John Beilein on Nik Stauskas: 'He has an ability that is very rare to get his own shot, to get to the rim, to make foul shots, to draw fouls.' (John T. Greilick / Detroit News)
Ann Arbor — Nik Stauskas rarely lacks for confidence.
As a precocious freshman last season, his swagger oozed on almost every 3-pointer he took.
This year, that swagger has extended to his drives, when he finishes with a dunk or passes to a teammate for an easy basket.
It’s the metamorphosis Stauskas has made from being a volume shooter for Michigan to becoming an all-around player.
“I’ve watched him two years in practice,” Michigan coach John Beilein said. “I watch him every day, and he has an ability that is very rare to get his own shot, to get to the rim, to make foul shots, to draw fouls. I don’t know if I’m ever surprised, but I love his growth.”
Saturday, when No. 21 Michigan travels to No. 3 Michigan State, Stauskas’ growth will be front and center.
Stauskas, a 6-foot-6 wing, played a secondary role as a freshman last season behind Trey Burke and Tim Hardaway Jr., who left for the NBA early. Stauskas averaged 11 points and set a school freshman record with 80 3-pointers, but was strictly an outside threat.
But with Burke gone, the Wolverines needed a go-to scorer and ballhandler while freshman point guard Derrick Walton Jr. learned the ropes. Stauskas fit the bill, and has delivered. Consider some of his numbers:
■He hit a clutch shot in the final seconds against Florida State before Michigan won in overtime.
■He scored 26 in a loss to Charlotte.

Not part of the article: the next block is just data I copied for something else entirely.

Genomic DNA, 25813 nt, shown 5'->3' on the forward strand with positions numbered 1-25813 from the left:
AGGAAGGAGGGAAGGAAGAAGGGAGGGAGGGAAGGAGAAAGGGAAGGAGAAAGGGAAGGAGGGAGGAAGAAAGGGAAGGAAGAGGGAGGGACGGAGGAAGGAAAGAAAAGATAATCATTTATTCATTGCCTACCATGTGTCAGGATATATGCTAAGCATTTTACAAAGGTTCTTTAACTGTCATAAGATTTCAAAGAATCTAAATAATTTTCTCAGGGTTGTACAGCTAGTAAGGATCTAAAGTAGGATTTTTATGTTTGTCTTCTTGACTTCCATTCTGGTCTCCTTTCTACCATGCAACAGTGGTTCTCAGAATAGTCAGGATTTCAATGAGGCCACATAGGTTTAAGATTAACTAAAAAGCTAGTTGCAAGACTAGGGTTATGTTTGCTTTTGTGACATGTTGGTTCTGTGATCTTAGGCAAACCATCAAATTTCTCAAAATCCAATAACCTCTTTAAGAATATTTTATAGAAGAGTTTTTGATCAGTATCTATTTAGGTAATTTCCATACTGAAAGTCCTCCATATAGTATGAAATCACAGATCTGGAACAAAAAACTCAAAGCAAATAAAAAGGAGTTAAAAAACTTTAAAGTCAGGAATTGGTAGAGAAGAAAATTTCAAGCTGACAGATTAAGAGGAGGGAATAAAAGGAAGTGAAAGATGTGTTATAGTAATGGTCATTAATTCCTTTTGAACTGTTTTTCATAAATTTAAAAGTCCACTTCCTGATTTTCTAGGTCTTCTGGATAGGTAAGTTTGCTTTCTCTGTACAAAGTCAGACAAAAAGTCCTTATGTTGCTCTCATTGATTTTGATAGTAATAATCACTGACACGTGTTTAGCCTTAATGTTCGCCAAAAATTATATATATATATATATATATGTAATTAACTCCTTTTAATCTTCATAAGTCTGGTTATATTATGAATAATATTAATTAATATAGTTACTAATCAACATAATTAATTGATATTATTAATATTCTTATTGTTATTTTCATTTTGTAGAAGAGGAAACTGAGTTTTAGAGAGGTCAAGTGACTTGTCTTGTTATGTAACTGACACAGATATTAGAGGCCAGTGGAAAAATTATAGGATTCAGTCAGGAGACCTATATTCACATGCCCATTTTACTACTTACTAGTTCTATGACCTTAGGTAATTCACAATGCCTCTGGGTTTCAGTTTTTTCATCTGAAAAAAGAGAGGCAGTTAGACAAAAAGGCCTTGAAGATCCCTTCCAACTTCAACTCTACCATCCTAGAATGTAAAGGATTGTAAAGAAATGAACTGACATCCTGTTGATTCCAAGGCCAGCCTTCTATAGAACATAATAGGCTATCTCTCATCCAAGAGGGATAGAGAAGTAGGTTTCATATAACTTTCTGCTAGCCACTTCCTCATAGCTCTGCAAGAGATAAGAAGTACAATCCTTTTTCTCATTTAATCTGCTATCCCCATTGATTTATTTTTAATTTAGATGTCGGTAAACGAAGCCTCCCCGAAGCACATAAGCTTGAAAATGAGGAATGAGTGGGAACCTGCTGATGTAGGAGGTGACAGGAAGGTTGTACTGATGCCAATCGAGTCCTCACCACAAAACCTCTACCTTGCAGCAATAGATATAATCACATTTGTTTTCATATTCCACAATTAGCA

■And despite suffering an ankle sprain and scoring a season-low four in a loss to Duke, he’s averaged 18.8 points, 3.8 rebounds and 4.3 assists in the 10 games since. Michigan is 9-1 in those games.
“My confidence has been on another level since the beginning of the season,” said Stauskas, who tied a career-high with 26 points in the victory over Iowa on Wednesday. “With the games I’ve been playing and success we’ve been having, that confidence has been growing and growing.”
With the increase in production came a jump in confidence — and showmanship.
After made 3-pointers, Stauskas holds up three fingers and makes a circle with his thumb and index finger — what he calls “3 Goggles” — to show his excitement.
It’s a swagger and flair that the usually conservative Beilein has had to embrace, along with the flashy plays.
“He enjoys that and the team feeds off it,” Beilein said. “The team has evolved and I’ve evolved.
“(But) he’s going to keep that in line — we don’t want technical fouls or to show anybody up.”
Better jump, agility
Stauskas’ improvement wasn’t just a result of on-the-court training. He embarked on a rigorous offseason training program last summer with Jon Sanderson, Michigan’s strength and conditioning coach.
The program, dubbed “Camp Sanderson,” includes weightlifting and all-around mobility and plyometric training to improve agility and strength.
“What we noticed from the beginning was his physicality didn’t have much of a presence,” Sanderson recalled. “He didn’t have a lot of weight room background and training background. It’s a process and these kids don’t develop overnight; it takes time.”
The result was an extra 16 pounds for Stauskas, putting him at about 206.
“For Nik, his whole body needed to get stronger,” Sanderson said. “I tell our guys it’s all about your lower body — that’s what makes and breaks you as an athlete. No one is improving their vertical jump by having a big bench press.”
Sanderson estimates that Stauskas added about six inches to his vertical jump and his agility on the court, working off the dribble on the pick-and-roll and finishing at the rim. And that has led to more free throw attempts (88 in 18 games) than he attempted all of last season (87).
That aggressiveness and added strength has paid dividends, with Stauskas looking more explosive.
“They find out they’ve probably never lifted weights consistently,” Beilein said. “(Stauskas) has worked really hard at his strength and looking at the game from a different perspective.”